We’ve all experienced it – the jaw-dropping moment when a fellow vegan sells out the interests of animals for the sake of their image or societal conformity. Sometimes it takes the form of expressing veganism as a “personal choice” – no different to when one expresses an artistic bias towards a painting or piece of music – and sometimes it’s more blatant. For example, international surfing champion, Tia Blanco, recently said the following: “I never tell people how to eat. Respect what’s on my plate, I’ll respect what’s on yours.”
Saying that you can “respect” what’s on a non-vegans plate is saying that you respect and accept the unjust exploitation of animals. It explicitly promotes speciesism and the idea that our most trivial desires morally outweigh the fundamental interests of animals in their lives. In other words, you may be vegan yourself, but you are still choosing to value the lives of other sentient beings at zero. You are arbitrarily assuming yourself and your preferences to be of greater moral worth than the animals and their preferences.
But how is this possible? Surely all vegans recognise the moral value of animals just by consciously ceasing to engage in their exploitation, right? Wrong. Some vegans harbour the same speciesism that they had as non-vegans, they merely exhibit it in different ways.
Many people by the time they go vegan have already confronted their speciesism. Even in the absence of any weighty moral theory, they still recognise their veganism as representing an issue of fundamental morality and not mere personal choice. They still need to learn about how not to inadvertently promote speciesism, and indeed, must educate themselves about what it is we actually owe animals and why, but as a starting point, they already recognise animals as moral equals and consider them beings deserving of respect. This is how it was for me when I first became vegan and many others are the same. It’s testament to the power of abolitionist education and the importance of discussing veganism as a moral matter with people right from the beginning. In the absence of that, we merely legitimise any existing speciesism that the individual may be holding on to by neglecting to call it out.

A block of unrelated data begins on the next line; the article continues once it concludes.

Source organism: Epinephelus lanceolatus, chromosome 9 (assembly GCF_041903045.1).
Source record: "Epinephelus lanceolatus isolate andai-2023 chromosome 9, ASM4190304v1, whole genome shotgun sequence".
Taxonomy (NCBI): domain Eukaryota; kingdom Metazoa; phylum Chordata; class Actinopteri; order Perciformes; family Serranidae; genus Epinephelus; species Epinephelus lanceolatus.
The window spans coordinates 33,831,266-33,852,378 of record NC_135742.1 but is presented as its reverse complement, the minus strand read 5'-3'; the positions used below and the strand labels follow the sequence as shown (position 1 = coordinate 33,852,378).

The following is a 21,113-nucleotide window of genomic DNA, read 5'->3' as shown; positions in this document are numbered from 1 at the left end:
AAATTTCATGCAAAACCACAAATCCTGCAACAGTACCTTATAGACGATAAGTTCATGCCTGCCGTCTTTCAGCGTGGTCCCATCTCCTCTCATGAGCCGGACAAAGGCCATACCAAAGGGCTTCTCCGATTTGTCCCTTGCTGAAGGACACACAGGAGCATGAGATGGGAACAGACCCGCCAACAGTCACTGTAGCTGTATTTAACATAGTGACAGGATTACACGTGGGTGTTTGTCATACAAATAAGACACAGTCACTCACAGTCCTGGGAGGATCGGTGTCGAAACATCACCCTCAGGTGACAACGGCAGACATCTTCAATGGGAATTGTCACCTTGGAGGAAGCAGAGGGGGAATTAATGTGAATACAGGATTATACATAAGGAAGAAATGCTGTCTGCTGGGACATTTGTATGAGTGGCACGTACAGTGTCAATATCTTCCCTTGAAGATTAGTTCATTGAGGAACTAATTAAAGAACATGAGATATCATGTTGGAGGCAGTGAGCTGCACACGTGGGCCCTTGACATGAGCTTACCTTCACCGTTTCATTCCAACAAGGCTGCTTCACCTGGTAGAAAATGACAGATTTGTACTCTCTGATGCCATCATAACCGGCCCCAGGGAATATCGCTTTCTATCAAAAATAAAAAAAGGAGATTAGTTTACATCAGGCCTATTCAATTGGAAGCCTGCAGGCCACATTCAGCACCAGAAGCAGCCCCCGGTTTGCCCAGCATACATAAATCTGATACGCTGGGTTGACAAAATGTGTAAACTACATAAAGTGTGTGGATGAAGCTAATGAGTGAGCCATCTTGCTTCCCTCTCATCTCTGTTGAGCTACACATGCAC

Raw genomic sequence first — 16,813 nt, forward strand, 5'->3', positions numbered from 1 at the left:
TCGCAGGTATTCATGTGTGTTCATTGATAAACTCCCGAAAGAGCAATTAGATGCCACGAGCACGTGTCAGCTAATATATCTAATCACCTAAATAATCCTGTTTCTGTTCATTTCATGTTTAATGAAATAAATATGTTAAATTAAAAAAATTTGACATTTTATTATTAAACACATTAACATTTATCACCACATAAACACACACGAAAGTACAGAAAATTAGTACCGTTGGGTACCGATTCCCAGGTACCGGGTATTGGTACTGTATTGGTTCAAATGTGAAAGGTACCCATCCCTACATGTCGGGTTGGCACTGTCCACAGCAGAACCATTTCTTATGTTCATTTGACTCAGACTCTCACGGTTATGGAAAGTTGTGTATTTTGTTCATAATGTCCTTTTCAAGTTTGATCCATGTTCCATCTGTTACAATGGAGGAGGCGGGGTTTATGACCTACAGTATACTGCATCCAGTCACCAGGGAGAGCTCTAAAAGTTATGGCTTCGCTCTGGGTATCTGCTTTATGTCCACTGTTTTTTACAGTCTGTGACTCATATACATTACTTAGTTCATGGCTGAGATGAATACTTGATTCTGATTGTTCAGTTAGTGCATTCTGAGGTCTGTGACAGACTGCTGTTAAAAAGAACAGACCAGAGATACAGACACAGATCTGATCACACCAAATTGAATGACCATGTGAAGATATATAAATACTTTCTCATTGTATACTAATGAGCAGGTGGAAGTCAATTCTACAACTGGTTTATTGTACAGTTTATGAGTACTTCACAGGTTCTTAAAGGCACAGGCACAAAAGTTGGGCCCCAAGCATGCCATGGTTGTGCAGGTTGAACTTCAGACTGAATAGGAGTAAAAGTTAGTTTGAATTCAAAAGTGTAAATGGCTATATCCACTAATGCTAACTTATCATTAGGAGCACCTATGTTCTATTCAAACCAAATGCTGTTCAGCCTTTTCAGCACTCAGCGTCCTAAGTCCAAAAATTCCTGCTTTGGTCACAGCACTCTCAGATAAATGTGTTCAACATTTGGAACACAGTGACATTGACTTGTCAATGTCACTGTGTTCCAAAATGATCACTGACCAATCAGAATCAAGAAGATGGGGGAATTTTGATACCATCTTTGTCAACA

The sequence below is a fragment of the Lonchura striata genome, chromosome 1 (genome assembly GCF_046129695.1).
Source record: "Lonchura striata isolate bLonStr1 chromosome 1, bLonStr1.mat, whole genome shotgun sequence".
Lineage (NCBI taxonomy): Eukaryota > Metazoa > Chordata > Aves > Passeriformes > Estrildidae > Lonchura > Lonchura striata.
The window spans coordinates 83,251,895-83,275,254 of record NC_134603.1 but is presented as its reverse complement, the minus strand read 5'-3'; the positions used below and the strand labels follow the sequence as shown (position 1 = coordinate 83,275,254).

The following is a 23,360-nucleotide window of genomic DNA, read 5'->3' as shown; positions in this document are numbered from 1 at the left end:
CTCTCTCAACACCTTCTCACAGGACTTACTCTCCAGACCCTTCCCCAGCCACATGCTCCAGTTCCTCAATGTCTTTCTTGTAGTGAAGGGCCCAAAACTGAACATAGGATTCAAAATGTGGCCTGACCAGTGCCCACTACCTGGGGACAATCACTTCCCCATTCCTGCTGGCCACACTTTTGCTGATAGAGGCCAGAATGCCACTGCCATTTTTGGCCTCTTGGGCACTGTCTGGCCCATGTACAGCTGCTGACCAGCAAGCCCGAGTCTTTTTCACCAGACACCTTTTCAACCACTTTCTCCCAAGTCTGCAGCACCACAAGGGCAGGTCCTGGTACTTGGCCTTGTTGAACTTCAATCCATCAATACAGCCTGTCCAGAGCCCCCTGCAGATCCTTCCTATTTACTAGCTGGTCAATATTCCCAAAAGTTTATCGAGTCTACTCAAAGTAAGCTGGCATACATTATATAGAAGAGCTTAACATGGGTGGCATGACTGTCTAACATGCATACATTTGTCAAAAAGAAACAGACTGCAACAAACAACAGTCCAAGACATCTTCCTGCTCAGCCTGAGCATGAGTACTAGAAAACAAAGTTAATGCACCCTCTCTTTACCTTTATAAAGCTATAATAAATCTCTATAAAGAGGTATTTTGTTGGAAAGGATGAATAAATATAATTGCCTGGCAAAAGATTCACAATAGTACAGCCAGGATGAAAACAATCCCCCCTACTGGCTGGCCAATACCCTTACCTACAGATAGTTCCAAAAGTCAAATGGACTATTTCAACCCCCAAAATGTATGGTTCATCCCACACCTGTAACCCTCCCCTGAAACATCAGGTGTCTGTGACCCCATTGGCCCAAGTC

This form of non-advocacy is prevalent amongst the large animal groups that dominate the public stage. People are told that veganism is merely one of the options for leading an “ethical” life and subsequently, their underlying speciesism is never challenged. They may become vegan for a variety of different reasons – none of which, however, represent the individual having a firm grasp on morality or our moral obligations to other sentient beings. In the absence of moral theory, veganism becomes nothing more than an exercise in self-gratification, where our society’s default welfarism seeps in to fill the gaps and inform our positions. For speciesist vegans, animals are still seen as things, and animal exploitation is promoted through their acceptance and “respect” for the actions of those who engage in rights violations. They not only fail to see veganism as a recognition of animal moral value, they legitimise the popular belief that the personal choices of humans outweigh the moral rights of others.
Don’t be a speciesist vegan. Don’t perpetuate the growing trend of speciesist vegans. Make sure to educate yourself on abolition and apply each of its principles to your own advocacy. When we don’t, we merely contribute to a growing trend of self-congratulating pseudo-vegans who are hell bent on taking the emphasis off the animals and making non-vegans feel comfortable about continuing to exploit them.